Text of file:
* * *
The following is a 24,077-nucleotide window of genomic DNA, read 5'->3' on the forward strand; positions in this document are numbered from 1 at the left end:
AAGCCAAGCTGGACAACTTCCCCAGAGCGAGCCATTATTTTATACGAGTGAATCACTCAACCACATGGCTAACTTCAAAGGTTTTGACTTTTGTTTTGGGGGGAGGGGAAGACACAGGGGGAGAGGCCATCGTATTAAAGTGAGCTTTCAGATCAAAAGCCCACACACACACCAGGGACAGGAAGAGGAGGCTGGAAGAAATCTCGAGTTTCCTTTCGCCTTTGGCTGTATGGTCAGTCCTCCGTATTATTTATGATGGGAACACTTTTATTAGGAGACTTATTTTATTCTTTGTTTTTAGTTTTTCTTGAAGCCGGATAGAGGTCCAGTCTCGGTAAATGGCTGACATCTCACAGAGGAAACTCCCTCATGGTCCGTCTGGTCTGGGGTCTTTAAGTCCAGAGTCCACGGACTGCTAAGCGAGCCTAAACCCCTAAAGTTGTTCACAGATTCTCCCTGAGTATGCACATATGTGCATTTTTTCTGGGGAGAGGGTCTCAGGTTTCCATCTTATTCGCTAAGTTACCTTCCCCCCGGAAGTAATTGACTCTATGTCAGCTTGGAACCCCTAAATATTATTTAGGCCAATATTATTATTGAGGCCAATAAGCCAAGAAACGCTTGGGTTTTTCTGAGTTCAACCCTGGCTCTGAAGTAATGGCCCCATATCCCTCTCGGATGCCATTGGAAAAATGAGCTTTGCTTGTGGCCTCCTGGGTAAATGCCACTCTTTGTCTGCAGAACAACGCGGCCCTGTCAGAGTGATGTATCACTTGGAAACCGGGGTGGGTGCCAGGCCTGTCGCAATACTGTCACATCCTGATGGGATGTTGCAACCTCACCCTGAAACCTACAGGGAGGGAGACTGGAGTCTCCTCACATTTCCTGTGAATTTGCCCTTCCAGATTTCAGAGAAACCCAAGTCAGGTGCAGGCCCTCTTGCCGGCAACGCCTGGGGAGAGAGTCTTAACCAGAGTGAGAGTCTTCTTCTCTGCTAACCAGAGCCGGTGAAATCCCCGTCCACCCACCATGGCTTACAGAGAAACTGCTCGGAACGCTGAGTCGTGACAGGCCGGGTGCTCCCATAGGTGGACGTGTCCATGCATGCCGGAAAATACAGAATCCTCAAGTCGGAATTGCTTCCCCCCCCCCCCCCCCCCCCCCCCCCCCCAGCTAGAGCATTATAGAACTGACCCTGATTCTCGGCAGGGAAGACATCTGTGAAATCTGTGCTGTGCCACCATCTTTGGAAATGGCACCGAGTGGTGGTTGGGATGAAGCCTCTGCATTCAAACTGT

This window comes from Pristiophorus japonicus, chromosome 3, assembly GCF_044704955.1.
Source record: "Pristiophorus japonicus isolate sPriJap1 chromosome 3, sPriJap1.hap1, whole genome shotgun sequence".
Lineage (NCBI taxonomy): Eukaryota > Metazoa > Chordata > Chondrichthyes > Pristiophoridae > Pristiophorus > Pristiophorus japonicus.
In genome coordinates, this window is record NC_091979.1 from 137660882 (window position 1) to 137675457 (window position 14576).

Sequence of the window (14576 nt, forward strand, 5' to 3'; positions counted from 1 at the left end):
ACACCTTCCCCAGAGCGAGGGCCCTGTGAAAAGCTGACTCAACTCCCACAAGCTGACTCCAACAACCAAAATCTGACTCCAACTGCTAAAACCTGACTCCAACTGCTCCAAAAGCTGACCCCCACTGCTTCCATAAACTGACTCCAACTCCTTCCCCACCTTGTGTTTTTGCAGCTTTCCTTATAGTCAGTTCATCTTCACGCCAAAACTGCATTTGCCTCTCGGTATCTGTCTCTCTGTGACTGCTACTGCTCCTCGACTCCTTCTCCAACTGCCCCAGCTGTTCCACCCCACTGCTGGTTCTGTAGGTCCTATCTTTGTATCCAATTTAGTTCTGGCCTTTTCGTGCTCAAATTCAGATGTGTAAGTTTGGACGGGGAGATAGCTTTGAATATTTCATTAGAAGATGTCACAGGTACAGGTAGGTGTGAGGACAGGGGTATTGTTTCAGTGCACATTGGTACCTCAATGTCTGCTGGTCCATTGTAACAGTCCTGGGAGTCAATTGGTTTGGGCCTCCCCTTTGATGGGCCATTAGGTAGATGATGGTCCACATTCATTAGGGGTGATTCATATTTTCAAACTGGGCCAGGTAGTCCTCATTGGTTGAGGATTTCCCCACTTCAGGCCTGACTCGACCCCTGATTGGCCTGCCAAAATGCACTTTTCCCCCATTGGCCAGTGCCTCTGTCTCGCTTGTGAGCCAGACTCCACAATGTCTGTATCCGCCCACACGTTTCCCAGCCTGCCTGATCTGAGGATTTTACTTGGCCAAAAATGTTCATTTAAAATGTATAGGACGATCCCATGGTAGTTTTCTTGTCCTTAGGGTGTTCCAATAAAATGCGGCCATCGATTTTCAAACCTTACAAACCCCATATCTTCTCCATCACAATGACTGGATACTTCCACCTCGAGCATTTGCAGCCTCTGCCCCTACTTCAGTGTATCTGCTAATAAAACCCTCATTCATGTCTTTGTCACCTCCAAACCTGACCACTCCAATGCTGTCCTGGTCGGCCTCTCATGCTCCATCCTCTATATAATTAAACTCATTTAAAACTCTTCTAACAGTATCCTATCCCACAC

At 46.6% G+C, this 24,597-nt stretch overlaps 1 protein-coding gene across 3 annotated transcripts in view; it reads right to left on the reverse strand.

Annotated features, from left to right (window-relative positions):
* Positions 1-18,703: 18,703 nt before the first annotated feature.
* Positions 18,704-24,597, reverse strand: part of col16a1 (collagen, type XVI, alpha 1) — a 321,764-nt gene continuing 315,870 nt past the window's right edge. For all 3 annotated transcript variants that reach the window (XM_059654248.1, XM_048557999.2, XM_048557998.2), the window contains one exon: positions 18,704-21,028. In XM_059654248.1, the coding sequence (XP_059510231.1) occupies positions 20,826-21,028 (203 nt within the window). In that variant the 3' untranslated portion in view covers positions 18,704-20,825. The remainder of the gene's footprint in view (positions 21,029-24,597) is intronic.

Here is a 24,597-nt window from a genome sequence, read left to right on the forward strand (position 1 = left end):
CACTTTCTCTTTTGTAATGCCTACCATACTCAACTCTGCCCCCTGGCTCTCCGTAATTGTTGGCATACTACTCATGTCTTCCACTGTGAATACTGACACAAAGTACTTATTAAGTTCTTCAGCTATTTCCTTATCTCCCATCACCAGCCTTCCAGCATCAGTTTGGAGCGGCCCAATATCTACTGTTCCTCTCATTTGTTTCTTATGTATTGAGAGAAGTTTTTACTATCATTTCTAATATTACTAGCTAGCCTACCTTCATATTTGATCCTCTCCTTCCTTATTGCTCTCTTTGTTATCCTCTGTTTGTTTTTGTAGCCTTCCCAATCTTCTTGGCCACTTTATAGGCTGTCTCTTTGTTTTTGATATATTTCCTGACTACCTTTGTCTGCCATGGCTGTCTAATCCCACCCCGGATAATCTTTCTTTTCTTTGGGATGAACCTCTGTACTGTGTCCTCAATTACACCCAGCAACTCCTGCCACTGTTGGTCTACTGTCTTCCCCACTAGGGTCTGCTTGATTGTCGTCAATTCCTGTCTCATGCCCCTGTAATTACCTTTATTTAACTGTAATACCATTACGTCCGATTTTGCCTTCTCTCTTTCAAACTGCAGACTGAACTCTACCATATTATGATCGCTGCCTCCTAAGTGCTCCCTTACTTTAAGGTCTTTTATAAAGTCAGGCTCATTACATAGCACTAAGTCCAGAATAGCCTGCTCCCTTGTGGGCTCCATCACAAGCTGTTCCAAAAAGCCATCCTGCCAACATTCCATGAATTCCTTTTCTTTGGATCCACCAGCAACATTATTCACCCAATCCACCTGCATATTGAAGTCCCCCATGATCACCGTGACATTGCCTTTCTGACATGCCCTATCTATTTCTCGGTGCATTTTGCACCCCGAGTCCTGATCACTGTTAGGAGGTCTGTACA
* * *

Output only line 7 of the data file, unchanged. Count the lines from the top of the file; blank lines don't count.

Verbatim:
Sequence of the window (14576 nt, forward strand, 5' to 3'; positions counted from 1 at the left end):